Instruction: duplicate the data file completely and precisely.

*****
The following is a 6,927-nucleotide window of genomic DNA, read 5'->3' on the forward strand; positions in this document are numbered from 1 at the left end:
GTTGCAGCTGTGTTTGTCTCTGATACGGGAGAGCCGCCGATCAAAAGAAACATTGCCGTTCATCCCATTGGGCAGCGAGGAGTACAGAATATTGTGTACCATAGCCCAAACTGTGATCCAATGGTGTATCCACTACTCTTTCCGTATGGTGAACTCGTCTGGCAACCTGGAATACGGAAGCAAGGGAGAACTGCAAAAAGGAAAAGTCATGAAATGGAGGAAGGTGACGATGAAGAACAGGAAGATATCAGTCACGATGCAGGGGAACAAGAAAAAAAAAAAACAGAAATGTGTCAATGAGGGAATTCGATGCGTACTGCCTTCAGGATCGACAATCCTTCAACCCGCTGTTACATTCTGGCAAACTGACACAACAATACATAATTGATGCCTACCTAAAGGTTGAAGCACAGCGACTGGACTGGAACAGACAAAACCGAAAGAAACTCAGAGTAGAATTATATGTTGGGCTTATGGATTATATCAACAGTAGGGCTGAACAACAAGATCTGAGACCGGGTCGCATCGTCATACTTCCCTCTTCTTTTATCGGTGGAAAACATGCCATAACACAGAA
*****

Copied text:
The following is a 6,927-nucleotide window of genomic DNA, read 5'->3' on the forward strand; positions in this document are numbered from 1 at the left end:
GTTGCAGCTGTGTTTGTCTCTGATACGGGAGAGCCGCCGATCAAAAGAAACATTGCCGTTCATCCCATTGGGCAGCGAGGAGTACAGAATATTGTGTACCATAGCCCAAACTGTGATCCAATGGTGTATCCACTACTCTTTCCGTATGGTGAACTCGTCTGGCAACCTGGAATACGGAAGCAAGGGAGAACTGCAAAAAGGAAAAGTCATGAAATGGAGGAAGGTGACGATGAAGAACAGGAAGATATCAGTCACGATGCAGGGGAACAAGAAAAAAAAAAAACAGAAATGTGTCAATGAGGGAATTCGATGCGTACTGCCTTCAGGATCGACAATCCTTCAACCCGCTGTTACATTCTGGCAAACTGACACAACAATACATAATTGATGCCTACCTAAAGGTTGAAGCACAGCGACTGGACTGGAACAGACAAAACCGAAAGAAACTCAGAGTAGAATTATATGTTGGGCTTATGGATTATATCAACAGTAGGGCTGAACAACAAGATCTGAGACCGGGTCGCATCGTCATACTTCCCTCTTCTTTTATCGGTGGAAAACATGCCATAACACAGAA